Eucalyptus redunca

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Black marlock
Eucalyptus redunca.jpg
Eucalyptus redunca growing south of Ravensthorpe
Scientific classification edit
Kingdom: Plantae
Clade: Tracheophytes
Clade: Angiosperms
Clade: Eudicots
Clade: Rosids
Order: Myrtales
Family: Myrtaceae
Genus: Eucalyptus
E. redunca
Binomial name
Eucalyptus redunca

Eucalyptus redunca Schauer var. redunca

flower buds

Eucalyptus redunca, commonly known as black marlock,[2] is a species of mallee or a shrub that is endemic to Western Australia. It has smooth bark, lance-shaped adult leaves, flower buds in groups of between nine and fifteen, lemon-coloured flowers and barrel-shaped fruit.


Eucalyptus redunca is a mallee that typically grows to a height of 1–4.5 m (3 ft 3 in–14 ft 9 in) and forms a lignotuber. It has grey and pale brown bark that is shed in short ribbons. The adult leaves are narrow-lance-shaped to lance-shaped, 50–75 mm (2.0–3.0 in) long and 9–25 mm (0.35–0.98 in) wide tapering to a petiole 8–15 mm (0.31–0.59 in) long. The flower buds are arranged in leaf axils in groups of between nine and fifteen on an unbranched peduncle 8–15 mm (0.31–0.59 in) long, the individual buds on pedicels 3–5 mm (0.12–0.20 in) long. Mature buds are an elongated spindle shape, 16–26 mm (0.63–1.02 in) long and 3–4 mm (0.12–0.16 in) wide with a conical to horn-shaped operculum that is two or three times as long as the floral cup. Flowering occurs from July to October or November and the flowers are lemon-coloured. The fruit is a woody, barrel-shaped capsule 7–11 mm (0.28–0.43 in) long and 5–8 mm (0.20–0.31 in) wide with the valves near rim level.[2][3][4]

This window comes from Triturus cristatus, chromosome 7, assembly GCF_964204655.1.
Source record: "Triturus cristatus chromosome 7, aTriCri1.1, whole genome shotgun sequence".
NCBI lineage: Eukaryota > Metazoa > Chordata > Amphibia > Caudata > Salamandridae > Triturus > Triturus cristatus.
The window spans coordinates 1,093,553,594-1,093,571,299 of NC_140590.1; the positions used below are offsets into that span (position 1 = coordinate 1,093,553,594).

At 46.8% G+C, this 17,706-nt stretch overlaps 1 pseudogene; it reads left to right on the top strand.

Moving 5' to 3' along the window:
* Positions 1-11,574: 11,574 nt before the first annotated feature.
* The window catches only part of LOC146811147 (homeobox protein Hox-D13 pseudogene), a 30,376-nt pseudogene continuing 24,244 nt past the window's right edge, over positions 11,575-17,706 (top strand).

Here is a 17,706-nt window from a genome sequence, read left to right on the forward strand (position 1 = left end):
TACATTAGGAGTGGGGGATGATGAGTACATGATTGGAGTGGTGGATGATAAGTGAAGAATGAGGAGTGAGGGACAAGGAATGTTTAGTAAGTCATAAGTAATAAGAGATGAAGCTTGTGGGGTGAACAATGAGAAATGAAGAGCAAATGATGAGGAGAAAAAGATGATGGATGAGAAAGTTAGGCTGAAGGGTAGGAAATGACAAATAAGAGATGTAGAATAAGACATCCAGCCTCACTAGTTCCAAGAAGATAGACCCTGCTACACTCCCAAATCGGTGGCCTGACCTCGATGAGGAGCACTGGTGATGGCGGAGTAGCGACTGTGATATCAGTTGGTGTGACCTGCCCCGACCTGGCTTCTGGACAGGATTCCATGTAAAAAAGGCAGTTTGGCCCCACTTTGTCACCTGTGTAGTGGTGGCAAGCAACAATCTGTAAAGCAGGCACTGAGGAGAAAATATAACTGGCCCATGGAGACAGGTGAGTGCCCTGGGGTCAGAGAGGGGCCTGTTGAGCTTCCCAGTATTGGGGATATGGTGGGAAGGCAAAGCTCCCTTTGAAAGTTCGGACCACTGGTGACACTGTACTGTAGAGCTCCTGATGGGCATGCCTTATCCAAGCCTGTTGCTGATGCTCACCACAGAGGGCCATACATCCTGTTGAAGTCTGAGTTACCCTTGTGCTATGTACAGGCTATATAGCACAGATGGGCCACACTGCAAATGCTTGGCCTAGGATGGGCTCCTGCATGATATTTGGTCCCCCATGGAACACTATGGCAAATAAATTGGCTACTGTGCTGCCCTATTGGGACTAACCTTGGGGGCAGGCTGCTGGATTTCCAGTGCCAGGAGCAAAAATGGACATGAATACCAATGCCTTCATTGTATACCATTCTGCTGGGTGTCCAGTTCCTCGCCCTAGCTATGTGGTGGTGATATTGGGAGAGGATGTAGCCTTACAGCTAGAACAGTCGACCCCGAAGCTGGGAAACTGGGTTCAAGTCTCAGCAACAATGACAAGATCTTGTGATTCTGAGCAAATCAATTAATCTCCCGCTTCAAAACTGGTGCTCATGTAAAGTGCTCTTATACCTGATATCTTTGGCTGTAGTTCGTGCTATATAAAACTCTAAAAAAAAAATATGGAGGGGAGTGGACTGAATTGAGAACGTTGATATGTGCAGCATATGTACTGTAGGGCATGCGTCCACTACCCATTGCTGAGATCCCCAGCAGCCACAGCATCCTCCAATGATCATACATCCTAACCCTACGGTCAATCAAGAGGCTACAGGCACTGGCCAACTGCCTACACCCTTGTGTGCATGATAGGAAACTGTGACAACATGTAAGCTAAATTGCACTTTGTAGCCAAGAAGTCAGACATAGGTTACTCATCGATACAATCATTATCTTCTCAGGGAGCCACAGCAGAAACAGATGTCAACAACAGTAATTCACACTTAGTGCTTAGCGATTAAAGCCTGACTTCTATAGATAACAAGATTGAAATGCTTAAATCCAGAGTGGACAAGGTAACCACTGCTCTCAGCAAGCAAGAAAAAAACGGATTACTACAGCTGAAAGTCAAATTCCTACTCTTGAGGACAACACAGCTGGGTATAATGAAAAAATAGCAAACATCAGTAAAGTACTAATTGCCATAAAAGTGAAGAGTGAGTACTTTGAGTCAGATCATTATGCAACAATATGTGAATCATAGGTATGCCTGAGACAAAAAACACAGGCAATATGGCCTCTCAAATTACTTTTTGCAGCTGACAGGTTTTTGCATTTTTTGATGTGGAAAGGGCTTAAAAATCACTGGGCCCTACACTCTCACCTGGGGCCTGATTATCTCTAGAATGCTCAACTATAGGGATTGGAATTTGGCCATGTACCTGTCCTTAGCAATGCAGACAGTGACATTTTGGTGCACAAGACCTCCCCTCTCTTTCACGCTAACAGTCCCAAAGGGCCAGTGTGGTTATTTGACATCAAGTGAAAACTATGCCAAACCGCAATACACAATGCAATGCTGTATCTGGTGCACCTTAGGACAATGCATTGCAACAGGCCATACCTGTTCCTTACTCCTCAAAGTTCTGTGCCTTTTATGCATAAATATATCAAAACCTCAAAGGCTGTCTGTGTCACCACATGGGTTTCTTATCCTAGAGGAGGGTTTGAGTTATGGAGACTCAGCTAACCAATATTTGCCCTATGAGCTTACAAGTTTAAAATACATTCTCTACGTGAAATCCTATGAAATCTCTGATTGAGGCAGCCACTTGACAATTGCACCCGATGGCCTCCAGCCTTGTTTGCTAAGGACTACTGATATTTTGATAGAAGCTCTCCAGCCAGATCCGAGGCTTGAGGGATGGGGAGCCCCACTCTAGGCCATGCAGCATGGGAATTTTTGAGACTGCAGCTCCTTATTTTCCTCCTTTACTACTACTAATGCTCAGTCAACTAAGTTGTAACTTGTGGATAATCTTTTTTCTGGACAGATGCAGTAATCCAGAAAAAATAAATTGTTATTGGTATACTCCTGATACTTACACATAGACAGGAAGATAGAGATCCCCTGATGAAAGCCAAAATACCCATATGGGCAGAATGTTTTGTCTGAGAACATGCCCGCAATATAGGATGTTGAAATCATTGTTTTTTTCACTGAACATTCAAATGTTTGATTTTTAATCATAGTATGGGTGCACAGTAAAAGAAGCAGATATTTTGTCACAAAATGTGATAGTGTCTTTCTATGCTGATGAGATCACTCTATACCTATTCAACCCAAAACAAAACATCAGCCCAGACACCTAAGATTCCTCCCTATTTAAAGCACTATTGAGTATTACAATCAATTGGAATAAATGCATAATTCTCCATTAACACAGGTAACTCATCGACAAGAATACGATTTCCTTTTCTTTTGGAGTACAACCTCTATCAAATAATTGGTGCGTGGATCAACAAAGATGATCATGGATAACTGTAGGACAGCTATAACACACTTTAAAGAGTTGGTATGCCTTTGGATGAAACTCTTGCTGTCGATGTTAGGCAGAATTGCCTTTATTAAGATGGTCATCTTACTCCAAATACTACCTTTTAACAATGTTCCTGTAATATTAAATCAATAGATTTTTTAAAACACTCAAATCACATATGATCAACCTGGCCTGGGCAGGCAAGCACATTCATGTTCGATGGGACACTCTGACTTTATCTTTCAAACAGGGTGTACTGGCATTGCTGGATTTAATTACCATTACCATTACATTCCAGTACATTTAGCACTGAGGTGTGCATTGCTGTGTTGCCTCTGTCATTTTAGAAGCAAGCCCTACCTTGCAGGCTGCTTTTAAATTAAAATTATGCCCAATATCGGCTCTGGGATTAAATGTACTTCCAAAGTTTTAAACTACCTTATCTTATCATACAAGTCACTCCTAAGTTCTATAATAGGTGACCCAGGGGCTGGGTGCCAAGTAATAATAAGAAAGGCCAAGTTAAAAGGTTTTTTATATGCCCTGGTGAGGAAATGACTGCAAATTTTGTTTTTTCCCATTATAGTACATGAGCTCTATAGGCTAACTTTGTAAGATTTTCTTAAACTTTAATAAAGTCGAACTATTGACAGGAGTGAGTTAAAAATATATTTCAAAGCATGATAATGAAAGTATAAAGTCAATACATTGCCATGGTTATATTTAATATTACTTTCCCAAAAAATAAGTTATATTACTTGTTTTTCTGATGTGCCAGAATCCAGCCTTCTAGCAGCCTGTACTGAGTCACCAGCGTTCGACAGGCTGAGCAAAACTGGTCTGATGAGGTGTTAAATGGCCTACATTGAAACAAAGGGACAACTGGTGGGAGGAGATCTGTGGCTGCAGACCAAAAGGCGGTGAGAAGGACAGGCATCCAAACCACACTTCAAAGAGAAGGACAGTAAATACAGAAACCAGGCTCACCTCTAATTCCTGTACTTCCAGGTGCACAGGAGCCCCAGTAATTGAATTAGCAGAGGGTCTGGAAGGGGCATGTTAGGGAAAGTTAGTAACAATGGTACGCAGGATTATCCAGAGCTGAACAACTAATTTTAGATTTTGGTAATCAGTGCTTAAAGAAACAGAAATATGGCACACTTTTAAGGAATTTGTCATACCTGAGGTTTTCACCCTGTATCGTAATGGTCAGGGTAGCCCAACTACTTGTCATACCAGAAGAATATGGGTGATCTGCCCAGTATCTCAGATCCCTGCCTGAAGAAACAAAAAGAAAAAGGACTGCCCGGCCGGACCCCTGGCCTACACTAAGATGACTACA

Taxonomy and naming[edit]

Eucalyptus redunca was first formally described in 1844 by Johannes Conrad Schauer in 1844 in Johann Georg Christian Lehmann's book Plantae Preissianae.[5][6] The specific epithet (redunca) is from the Latin word reduncus meaning bent backwards, referring to the tip of the operculum that is sometimes bent when young.[7]


Black marlock is found on undulating, low ridges mostly along the south coast between Cape Riche and the Fitzgerald River National Park, and inland as far as Ravensthorpe. It grows in shrubland and open woodland in sand-clay soils often over laterite.[2][3][4]

The species is associated with the western mallee subgroup which is characterised by several eucalypts including E. oleosa, E. moderata, E. incrassata, E. foecunda, E. eremophila and E. uncinata. The understorey is predominantly shrubby with species of Melaleuca and Acacia along with the occasional Triodia.[8]

Conservation status[edit]

This mallee is classified as "not threatened" by the Western Australian Government Department of Parks and Wildlife.[4]

See also[edit]


  1. ^ a b "Eucalyptus redunca". Australian Plant Census. Retrieved 11 December 2019.
  2. ^ a b c "Eucalyptus redunca". Euclid: Centre for Australian National Biodiversity Research. Retrieved 11 December 2019.
  3. ^ a b Chippendale, George M. "Eucalyptus redunca". Australian Biological Resources Study, Department of the Environment and Energy, Canberra. Retrieved 11 December 2019.
  4. ^ a b c "Eucalyptus redunca". FloraBase. Western Australian Government Department of Parks and Wildlife.
  5. ^ "Eucalyptus redunca". APNI. Retrieved 11 December 2019.
  6. ^ Lehmann, Johann Georg Christian (ed.); Schauer, Johannes Conrad (1844). Plantae Preissianae. Hamburg: Sumptibus Meissneri. pp. 127–128. Retrieved 11 December 2019.CS1 maint: extra text: authors list (link)
  7. ^ Francis Aubie Sharr (2019). Western Australian Plant Names and their Meanings. Kardinya, Western Australia: Four Gables Press. p. 292. ISBN 9780958034180.
  8. ^ "Open mallee woodlands and sparse mallee woodlands" (PDF). Commonwealth of Australia. Retrieved 6 May 2017.